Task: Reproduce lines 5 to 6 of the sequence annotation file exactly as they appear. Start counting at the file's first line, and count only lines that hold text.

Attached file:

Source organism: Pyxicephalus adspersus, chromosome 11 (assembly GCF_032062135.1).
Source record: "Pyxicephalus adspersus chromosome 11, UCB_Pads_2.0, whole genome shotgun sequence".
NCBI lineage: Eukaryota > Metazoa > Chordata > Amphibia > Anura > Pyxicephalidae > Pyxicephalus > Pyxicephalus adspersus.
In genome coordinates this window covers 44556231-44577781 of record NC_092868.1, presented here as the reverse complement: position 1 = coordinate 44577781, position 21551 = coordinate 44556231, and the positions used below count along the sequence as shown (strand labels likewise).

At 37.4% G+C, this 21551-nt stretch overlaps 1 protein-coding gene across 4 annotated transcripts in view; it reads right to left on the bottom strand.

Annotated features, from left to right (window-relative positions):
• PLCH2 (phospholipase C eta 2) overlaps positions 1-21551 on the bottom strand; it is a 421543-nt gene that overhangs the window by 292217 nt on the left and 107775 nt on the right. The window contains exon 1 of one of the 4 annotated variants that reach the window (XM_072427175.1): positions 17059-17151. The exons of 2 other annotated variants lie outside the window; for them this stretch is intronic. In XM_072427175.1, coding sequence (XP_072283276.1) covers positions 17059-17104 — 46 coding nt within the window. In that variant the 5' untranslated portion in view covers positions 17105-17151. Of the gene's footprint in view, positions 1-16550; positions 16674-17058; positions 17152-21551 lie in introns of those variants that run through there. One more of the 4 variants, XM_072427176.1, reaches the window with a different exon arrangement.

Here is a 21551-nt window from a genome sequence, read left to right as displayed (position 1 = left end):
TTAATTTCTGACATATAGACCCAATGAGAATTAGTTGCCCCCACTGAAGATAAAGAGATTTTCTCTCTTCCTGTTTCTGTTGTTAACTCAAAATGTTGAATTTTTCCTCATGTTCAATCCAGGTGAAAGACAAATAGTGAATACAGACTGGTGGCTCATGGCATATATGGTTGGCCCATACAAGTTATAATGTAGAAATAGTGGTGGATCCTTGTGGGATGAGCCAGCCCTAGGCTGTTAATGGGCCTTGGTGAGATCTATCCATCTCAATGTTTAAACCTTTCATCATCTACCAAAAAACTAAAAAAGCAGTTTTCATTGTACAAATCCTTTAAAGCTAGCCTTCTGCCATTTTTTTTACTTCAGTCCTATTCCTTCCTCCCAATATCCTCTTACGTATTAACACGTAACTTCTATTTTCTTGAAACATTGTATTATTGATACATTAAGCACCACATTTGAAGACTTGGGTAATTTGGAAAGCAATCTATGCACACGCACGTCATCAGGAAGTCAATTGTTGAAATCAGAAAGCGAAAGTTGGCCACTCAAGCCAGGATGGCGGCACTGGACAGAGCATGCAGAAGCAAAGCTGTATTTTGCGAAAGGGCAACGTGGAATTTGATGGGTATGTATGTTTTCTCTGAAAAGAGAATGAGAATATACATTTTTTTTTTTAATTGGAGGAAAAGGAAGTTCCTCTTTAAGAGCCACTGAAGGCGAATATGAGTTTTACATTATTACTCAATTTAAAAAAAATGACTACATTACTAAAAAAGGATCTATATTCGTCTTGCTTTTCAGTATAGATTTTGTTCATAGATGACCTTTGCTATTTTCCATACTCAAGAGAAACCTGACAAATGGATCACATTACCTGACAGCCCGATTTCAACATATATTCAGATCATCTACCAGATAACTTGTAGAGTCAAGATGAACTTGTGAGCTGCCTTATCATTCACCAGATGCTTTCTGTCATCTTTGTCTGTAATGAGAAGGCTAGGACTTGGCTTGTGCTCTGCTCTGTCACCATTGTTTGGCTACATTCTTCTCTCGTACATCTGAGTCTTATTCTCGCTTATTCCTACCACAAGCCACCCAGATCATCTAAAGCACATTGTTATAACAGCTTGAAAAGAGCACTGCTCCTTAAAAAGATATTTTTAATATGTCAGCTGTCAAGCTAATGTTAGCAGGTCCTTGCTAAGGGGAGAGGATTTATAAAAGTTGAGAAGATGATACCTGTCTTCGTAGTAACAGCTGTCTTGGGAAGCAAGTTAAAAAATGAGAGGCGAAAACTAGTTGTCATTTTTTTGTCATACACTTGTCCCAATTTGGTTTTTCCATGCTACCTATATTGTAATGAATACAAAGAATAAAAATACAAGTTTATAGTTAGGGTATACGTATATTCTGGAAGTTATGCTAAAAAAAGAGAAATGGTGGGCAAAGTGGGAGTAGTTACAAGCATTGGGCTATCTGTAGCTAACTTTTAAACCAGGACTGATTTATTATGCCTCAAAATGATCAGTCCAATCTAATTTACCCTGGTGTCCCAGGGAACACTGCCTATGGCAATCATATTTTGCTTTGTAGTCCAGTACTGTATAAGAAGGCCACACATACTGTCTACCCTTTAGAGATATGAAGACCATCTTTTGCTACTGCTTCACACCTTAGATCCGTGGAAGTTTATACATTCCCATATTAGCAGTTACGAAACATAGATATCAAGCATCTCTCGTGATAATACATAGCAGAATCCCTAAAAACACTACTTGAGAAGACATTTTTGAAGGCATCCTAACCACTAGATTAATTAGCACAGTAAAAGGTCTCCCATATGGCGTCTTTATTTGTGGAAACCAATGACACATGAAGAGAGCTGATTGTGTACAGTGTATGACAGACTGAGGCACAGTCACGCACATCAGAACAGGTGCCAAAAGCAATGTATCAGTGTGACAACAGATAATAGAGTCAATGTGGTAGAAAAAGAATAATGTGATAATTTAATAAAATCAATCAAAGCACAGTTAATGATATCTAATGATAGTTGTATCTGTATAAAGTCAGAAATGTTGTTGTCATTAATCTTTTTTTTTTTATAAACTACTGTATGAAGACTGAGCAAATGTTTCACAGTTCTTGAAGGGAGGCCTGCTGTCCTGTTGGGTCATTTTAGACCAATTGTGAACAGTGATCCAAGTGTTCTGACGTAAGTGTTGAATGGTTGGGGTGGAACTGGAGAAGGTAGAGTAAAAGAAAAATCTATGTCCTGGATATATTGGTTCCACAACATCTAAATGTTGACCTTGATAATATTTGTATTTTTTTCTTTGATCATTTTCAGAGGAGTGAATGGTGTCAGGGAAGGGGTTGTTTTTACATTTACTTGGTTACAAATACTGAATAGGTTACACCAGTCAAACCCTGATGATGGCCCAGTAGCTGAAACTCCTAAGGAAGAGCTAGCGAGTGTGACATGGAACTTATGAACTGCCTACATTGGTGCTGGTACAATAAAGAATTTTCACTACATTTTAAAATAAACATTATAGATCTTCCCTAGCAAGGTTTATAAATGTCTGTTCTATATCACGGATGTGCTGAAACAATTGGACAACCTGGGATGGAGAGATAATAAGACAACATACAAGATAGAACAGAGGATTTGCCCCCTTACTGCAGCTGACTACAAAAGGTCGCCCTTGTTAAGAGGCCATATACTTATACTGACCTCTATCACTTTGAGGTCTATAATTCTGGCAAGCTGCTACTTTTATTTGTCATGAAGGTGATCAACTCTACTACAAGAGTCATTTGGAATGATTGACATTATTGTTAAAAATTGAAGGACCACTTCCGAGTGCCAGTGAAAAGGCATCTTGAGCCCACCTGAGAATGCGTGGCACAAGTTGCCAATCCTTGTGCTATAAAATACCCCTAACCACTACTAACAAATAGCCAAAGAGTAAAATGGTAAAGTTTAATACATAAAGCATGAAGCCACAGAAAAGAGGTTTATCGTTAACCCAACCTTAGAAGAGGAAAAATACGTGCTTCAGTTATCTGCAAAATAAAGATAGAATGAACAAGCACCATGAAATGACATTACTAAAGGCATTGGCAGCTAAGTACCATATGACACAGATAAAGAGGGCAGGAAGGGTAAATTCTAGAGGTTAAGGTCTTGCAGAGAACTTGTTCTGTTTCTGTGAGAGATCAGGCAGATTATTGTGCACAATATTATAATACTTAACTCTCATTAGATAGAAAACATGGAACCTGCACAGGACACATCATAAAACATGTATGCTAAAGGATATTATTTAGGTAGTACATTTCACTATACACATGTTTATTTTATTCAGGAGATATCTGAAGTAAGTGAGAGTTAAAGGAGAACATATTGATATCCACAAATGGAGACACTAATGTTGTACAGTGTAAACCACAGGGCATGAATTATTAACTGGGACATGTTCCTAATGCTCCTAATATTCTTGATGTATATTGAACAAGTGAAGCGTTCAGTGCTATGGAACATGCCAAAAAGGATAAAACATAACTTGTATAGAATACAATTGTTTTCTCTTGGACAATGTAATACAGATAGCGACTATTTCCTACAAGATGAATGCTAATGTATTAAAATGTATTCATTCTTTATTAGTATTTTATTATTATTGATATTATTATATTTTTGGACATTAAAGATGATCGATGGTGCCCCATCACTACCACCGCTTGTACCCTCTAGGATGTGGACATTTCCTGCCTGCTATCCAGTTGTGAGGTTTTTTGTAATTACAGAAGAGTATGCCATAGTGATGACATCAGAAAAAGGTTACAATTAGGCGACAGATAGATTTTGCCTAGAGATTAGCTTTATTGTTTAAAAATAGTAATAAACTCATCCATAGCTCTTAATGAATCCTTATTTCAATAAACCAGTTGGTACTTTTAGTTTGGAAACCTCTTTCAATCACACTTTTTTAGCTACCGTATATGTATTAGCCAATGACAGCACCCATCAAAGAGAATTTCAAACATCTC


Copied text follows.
At 37.4% G+C, this 21551-nt stretch overlaps 1 protein-coding gene across 4 annotated transcripts in view; it reads right to left on the bottom strand.

Annotated features, from left to right (window-relative positions):